This case analysis is written by Akshaya V, a student at CMR University, School of Legal Studies, Bangalore.
A person committing a tort (civil wrong) is held liable for damages. However, when the person to whom the harm is caused consents to the infliction of such harm, he is not liable for damages. Where the plaintiff voluntarily agrees to suffer some harm and has the knowledge of risk, his consent serves as a good defence against the defendant. Thus, whenever the plaintiff is aware of the possibility of harm which is likely to be caused by an act and when he agrees to suffer the harm, the defendant is taken out from his liability. This is known as volenti non-fit injuria. The instant case talks about the complete defence of volenti non-fit injuria that a defendant can enforce.
(1933) 1 KB 205
Lord Greer LJJ and Lord Scrutton.
Year of Judgement
Law of torts
Volenti non-fit injuria
There was a motor racing track owned by the members of Brooklands Racing Club. The track was oval in shape and distanced two miles. It constituted a long stretch with the finishing line which was over a hundred feet wide. Spectators were allowed to view the races upon payment. Stands were provided for the spectators to view with safety, but many preferred to stand outside the railing. Among the competing cars, two cars were going in the finishing straight at about a hundred miles per hour. As they were approaching a sharp bend to the left, the car in front turned to the right and the other car did the same. While doing so, the car touched the offside of the former car and it shot into the air and fell into the railing, thereby killing two spectators and injuring others. In the history of racing, no such incident has happened. An action was brought by one of the defendants against the racing club for inviting the spectators to witness such a dangerous sport without giving notices or warnings.
Did the defendant Company omit to give a warning for the safety of the spectator?
Is the plea maintainable to hold the defendant liable?
Points of Determination
- The House of Lord determined that there was a failure on the part of the defendant to increase the height of the barrier, to keep spectators at a safe distance and to undertake special precaution after the incident.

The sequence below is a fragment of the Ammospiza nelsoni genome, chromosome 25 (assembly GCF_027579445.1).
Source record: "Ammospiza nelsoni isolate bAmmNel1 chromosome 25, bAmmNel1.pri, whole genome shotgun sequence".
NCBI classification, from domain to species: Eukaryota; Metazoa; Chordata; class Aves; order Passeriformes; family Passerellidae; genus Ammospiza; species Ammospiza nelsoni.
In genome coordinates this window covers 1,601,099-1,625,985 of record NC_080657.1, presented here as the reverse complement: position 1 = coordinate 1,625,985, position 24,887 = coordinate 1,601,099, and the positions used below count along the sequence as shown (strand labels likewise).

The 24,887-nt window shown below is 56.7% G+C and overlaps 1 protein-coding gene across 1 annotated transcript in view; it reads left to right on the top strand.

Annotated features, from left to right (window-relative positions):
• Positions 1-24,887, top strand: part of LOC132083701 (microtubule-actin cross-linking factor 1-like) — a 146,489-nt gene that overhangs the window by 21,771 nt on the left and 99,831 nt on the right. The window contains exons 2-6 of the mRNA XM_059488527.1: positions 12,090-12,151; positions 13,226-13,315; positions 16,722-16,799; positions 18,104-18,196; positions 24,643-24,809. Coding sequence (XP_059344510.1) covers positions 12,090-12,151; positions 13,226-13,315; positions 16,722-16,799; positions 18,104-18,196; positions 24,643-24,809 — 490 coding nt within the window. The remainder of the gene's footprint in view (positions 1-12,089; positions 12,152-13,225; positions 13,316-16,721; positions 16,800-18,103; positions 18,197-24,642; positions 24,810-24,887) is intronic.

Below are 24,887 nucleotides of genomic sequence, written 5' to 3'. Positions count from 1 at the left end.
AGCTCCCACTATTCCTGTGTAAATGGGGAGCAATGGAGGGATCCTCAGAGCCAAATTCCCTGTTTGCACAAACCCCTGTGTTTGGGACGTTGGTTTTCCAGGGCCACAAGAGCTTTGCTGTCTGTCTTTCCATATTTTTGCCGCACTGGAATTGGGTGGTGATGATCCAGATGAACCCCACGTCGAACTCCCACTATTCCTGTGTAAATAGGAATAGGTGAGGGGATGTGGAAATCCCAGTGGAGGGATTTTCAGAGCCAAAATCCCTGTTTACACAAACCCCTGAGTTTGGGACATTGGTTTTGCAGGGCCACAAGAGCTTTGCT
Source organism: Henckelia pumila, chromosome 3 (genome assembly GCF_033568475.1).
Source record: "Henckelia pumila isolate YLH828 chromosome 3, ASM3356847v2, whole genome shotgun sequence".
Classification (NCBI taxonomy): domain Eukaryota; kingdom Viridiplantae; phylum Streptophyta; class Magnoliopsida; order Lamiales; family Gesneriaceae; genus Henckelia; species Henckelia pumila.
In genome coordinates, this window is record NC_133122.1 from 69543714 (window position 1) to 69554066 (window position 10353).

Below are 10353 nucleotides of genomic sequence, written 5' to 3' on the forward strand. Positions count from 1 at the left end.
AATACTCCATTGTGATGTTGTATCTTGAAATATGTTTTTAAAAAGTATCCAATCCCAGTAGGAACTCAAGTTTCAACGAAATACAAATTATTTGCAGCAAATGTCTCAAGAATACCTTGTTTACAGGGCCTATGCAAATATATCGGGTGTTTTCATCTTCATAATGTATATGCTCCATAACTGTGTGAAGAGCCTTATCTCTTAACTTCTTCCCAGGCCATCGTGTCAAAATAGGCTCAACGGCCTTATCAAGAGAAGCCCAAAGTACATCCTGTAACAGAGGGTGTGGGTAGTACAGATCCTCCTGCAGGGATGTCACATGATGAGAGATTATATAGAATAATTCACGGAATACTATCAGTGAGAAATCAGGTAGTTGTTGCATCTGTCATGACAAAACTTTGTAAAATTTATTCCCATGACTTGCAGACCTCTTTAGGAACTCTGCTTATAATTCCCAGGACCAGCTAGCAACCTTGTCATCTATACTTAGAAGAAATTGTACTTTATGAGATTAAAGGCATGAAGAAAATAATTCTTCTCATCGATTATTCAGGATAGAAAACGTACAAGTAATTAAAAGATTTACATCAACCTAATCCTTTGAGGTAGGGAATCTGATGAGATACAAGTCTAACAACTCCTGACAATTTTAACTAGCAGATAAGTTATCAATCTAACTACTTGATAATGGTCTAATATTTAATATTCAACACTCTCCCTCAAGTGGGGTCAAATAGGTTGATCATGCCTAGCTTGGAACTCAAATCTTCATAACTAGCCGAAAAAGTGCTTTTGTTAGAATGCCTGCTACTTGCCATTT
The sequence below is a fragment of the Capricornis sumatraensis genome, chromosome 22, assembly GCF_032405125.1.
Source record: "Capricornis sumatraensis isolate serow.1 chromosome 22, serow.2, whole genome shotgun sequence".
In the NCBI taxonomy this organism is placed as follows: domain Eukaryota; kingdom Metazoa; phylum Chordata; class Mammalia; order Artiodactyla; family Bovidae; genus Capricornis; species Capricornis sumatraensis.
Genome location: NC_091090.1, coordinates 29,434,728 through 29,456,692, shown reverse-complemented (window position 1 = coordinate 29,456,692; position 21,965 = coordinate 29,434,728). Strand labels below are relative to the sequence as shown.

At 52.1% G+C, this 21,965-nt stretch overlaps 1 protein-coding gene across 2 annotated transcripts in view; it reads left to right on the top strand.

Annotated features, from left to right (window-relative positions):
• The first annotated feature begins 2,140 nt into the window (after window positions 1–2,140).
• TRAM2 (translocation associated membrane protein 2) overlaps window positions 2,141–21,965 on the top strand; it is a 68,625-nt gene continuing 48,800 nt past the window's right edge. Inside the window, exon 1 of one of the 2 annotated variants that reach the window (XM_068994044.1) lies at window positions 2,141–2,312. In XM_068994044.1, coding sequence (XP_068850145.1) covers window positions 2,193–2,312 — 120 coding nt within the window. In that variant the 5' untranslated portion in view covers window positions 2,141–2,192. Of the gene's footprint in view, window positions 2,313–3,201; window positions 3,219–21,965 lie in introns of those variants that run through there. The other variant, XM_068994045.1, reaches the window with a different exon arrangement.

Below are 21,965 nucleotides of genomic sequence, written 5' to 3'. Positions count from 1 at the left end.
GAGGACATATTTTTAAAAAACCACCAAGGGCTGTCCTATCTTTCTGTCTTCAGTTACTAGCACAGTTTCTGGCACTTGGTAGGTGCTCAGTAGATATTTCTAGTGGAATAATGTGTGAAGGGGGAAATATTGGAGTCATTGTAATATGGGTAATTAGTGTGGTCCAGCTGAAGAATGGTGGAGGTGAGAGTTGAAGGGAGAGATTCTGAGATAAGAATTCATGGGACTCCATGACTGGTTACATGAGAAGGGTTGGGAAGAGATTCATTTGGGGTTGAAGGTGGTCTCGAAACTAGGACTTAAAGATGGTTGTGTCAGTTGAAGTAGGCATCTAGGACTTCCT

- The defendant company was held liable for inviting the public at large to witness this dangerous sport without giving warning of or protection from the dangers arising from the sport.
- The burden of proof is on the defendant Company that the plaintiff had full knowledge of the extent of risk involved.
- Many a time, the consent to inflict harm on oneself may be implied or inferred from the conduct of the parties. For instance, a person who agrees to drive on the highway is presumed to consent to the risk of an accident. Similarly, when a person is witnessing a motor car race shall not be able to recover damages in case of accidents, which may not be foreseeable.
- The degree of an accident is always immeasurable and unknown. It shall be known only after the happening of an event but it is always extended to the worst case possible and consent for the same. It is similar to cases where a person has agreed to rescue a person from a restive horse, he has no action if the horse plunges on him more than usual.
- For the defence of consent to be available, the act causing the harm must not go beyond the limit of what has been consented. For instance, if a surgeon negligently performs surgery, he cannot avoid the liability by pleading the defence of consent.
- In the instant case, the consent given by the spectators extends to all the incidents (foreseeable and unforeseeable) inherent to the event of motor racing.
The Ratio of the Case
The defendant proved that this was the first time such an accident had taken place. The House of Lords decided that there was no negligence on the part of the motor car racing driver as such accidents were inherent in a racing event. When the spectators purchased tickets for witnessing the race, they had given implied consent. The doctrine of voluntary non-fit injuria was applicable since the victims had prior knowledge of the probable risks and had consented for the same.
It was the duty of the defendants to take precautions on all the foreseeable aspects as a prudent and reasonable man would do in any case. However, the defendants are under no duty to guard against the risk that was not reasonably foreseeable or the danger which was inherent to the sport. The plaintiff impliedly took the risk of such injury at the time of purchasing the tickets. As no accident of this nature had previously occurred, it could not be reasonably foreseeable and therefore, the defendants were not required to prevent the risk of such an accident that no amount of due diligence would have revealed. The plea was not maintainable and the defendants were not held liable to provide damages to the injured plaintiff.
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